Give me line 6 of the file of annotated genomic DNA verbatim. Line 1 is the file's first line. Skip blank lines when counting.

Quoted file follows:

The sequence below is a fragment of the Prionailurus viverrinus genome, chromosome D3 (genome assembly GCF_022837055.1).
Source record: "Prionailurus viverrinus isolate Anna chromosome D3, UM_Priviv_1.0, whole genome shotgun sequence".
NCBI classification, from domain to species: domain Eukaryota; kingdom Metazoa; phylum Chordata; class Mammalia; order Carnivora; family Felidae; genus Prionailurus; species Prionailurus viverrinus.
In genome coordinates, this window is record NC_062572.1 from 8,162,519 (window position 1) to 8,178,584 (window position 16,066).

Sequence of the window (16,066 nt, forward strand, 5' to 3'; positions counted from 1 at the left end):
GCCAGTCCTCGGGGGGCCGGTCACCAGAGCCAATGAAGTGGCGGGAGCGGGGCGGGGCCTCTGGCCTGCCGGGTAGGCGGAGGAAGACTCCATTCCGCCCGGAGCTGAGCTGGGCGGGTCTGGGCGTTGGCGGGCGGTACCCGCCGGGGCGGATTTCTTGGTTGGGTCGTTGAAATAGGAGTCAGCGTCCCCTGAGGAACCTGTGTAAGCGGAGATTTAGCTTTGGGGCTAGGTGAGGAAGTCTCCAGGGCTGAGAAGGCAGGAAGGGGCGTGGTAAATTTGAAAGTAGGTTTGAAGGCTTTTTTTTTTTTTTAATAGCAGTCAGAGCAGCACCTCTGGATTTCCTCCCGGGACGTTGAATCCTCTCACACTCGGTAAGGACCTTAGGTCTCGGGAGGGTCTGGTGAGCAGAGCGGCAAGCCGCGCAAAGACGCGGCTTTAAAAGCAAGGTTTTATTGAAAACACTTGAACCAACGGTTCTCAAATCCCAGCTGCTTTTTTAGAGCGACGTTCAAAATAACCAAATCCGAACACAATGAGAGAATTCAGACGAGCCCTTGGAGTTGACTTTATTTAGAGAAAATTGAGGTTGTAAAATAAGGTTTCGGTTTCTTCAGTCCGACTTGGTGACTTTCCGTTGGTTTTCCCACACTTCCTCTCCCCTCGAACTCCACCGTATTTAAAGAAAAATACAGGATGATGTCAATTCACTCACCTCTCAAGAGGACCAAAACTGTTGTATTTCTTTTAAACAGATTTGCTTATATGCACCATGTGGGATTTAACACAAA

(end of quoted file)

GCCAGTCCTCGGGGGGCCGGTCACCAGAGCCAATGAAGTGGCGGGAGCGGGGCGGGGCCTCTGGCCTGCCGGGTAGGCGGAGGAAGACTCCATTCCGCCCGGAGCTGAGCTGGGCGGGTCTGGGCGTTGGCGGGCGGTACCCGCCGGGGCGGATTTCTTGGTTGGGTCGTTGAAATAGGAGTCAGCGTCCCCTGAGGAACCTGTGTAAGCGGAGATTTAGCTTTGGGGCTAGGTGAGGAAGTCTCCAGGGCTGAGAAGGCAGGAAGGGGCGTGGTAAATTTGAAAGTAGGTTTGAAGGCTTTTTTTTTTTTTTAATAGCAGTCAGAGCAGCACCTCTGGATTTCCTCCCGGGACGTTGAATCCTCTCACACTCGGTAAGGACCTTAGGTCTCGGGAGGGTCTGGTGAGCAGAGCGGCAAGCCGCGCAAAGACGCGGCTTTAAAAGCAAGGTTTTATTGAAAACACTTGAACCAACGGTTCTCAAATCCCAGCTGCTTTTTTAGAGCGACGTTCAAAATAACCAAATCCGAACACAATGAGAGAATTCAGACGAGCCCTTGGAGTTGACTTTATTTAGAGAAAATTGAGGTTGTAAAATAAGGTTTCGGTTTCTTCAGTCCGACTTGGTGACTTTCCGTTGGTTTTCCCACACTTCCTCTCCCCTCGAACTCCACCGTATTTAAAGAAAAATACAGGATGATGTCAATTCACTCACCTCTCAAGAGGACCAAAACTGTTGTATTTCTTTTAAACAGATTTGCTTATATGCACCATGTGGGATTTAACACAAA